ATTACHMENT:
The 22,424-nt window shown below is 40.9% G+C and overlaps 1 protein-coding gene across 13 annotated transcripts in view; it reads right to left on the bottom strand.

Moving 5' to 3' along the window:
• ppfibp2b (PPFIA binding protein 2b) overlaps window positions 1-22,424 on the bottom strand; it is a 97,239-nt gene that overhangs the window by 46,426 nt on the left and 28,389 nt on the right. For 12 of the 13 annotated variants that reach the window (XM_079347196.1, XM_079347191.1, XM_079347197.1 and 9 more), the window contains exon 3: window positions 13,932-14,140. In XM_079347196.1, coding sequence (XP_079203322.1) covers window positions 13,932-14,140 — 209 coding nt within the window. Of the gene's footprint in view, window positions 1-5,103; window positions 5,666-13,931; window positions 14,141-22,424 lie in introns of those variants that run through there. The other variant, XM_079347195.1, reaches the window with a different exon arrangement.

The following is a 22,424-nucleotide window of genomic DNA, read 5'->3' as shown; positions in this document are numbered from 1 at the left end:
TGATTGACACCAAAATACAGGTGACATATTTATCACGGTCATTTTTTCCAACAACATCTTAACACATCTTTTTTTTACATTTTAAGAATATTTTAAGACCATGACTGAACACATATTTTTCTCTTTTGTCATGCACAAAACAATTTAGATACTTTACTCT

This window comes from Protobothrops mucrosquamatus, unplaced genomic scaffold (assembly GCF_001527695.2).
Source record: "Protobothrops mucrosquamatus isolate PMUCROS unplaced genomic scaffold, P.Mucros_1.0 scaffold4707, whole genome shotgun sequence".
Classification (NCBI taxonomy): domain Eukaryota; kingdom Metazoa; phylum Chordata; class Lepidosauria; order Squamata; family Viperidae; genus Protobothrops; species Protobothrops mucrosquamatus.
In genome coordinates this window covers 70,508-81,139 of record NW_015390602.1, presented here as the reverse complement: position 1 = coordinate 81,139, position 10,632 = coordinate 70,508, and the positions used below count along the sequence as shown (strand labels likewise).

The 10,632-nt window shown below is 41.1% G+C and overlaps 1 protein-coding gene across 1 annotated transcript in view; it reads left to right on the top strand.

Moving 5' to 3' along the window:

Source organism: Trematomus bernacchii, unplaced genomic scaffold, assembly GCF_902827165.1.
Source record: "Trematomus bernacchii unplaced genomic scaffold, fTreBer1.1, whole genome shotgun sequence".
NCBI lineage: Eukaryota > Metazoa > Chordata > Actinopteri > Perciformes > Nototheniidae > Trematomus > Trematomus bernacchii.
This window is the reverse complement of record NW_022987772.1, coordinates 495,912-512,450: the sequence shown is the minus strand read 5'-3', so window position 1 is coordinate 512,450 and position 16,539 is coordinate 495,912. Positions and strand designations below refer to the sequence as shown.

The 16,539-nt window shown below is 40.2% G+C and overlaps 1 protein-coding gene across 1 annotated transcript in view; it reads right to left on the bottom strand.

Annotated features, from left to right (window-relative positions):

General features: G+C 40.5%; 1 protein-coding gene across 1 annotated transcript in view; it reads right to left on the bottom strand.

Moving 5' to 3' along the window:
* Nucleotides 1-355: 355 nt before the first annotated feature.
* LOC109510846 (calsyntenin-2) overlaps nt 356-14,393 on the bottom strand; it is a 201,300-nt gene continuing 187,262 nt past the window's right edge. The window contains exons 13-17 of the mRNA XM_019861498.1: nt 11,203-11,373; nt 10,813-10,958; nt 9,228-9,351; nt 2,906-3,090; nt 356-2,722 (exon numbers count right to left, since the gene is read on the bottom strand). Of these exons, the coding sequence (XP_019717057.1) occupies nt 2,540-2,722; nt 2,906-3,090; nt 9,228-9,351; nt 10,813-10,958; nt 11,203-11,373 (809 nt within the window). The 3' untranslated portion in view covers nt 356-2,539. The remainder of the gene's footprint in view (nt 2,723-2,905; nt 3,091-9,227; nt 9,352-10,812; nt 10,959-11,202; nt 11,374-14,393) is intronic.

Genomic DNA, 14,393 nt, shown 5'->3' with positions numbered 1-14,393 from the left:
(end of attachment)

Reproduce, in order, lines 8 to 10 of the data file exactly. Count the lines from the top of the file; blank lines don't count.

Classification (NCBI taxonomy): domain Eukaryota; kingdom Metazoa; phylum Chordata; class Lepidosauria; order Squamata; family Viperidae; genus Protobothrops; species Protobothrops mucrosquamatus.
In genome coordinates this window covers 70,508-81,139 of record NW_015390602.1, presented here as the reverse complement: position 1 = coordinate 81,139, position 10,632 = coordinate 70,508, and the positions used below count along the sequence as shown (strand labels likewise).

The 10,632-nt window shown below is 41.1% G+C and overlaps 1 protein-coding gene across 1 annotated transcript in view; it reads left to right on the top strand.